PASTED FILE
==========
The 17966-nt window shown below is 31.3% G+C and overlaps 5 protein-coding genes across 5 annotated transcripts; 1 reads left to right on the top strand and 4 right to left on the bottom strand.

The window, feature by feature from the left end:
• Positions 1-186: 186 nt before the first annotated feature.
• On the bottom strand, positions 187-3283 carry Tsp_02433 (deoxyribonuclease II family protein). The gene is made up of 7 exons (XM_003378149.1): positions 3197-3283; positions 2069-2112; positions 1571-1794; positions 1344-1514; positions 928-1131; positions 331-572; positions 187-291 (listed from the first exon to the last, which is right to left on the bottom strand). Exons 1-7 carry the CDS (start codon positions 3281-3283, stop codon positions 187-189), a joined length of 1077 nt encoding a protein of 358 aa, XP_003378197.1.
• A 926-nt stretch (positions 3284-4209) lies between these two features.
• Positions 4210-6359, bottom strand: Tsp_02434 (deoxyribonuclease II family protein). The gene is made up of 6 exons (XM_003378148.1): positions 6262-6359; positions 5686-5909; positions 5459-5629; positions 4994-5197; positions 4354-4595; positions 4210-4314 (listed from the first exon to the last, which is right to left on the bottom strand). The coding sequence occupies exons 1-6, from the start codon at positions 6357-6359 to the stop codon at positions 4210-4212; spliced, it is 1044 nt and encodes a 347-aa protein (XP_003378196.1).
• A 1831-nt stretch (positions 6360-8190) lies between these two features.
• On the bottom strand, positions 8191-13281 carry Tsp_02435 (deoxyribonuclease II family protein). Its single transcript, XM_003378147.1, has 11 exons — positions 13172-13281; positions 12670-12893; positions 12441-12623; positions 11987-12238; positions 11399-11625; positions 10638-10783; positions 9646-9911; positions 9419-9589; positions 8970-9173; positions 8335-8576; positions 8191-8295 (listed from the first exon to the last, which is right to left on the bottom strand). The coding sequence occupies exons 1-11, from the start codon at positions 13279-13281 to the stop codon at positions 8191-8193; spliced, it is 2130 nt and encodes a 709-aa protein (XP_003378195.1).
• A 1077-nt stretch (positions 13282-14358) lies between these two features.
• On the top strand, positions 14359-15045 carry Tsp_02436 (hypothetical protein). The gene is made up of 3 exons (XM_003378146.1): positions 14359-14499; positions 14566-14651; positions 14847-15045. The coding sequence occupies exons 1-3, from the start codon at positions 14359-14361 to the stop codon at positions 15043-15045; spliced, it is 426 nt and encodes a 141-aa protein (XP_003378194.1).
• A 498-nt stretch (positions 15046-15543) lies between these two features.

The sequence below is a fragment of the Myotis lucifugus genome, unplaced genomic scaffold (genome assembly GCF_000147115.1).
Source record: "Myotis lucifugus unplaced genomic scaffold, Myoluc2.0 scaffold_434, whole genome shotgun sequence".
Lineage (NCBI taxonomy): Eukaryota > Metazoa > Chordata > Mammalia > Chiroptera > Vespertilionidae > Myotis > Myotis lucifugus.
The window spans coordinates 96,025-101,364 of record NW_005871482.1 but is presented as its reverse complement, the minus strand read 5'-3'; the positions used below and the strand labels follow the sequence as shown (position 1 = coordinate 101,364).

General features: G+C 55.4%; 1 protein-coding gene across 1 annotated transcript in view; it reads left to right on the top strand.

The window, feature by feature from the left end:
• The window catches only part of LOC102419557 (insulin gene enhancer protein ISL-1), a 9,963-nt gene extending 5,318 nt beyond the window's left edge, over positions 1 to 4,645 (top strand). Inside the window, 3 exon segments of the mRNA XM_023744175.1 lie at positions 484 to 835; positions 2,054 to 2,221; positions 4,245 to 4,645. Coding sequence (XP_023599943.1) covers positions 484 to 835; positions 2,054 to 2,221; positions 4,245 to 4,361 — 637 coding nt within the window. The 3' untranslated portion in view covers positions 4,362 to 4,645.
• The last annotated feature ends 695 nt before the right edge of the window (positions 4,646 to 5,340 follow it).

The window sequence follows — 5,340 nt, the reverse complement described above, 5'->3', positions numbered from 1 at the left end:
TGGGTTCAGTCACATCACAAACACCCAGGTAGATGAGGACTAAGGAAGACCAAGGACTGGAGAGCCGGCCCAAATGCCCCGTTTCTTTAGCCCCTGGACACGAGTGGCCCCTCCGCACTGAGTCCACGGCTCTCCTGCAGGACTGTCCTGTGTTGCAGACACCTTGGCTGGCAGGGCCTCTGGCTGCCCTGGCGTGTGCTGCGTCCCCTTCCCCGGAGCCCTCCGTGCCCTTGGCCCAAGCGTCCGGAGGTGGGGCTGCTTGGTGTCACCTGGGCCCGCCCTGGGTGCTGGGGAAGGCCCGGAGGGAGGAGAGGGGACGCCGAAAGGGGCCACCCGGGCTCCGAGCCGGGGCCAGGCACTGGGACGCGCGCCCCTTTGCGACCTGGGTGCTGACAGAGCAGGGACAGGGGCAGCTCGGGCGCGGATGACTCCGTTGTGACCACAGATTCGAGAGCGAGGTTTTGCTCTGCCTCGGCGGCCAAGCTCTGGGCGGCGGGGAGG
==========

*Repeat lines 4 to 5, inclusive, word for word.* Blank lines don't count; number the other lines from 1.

• On the bottom strand, positions 187-3283 carry Tsp_02433 (deoxyribonuclease II family protein). The gene is made up of 7 exons (XM_003378149.1): positions 3197-3283; positions 2069-2112; positions 1571-1794; positions 1344-1514; positions 928-1131; positions 331-572; positions 187-291 (listed from the first exon to the last, which is right to left on the bottom strand). Exons 1-7 carry the CDS (start codon positions 3281-3283, stop codon positions 187-189), a joined length of 1077 nt encoding a protein of 358 aa, XP_003378197.1.
• A 926-nt stretch (positions 3284-4209) lies between these two features.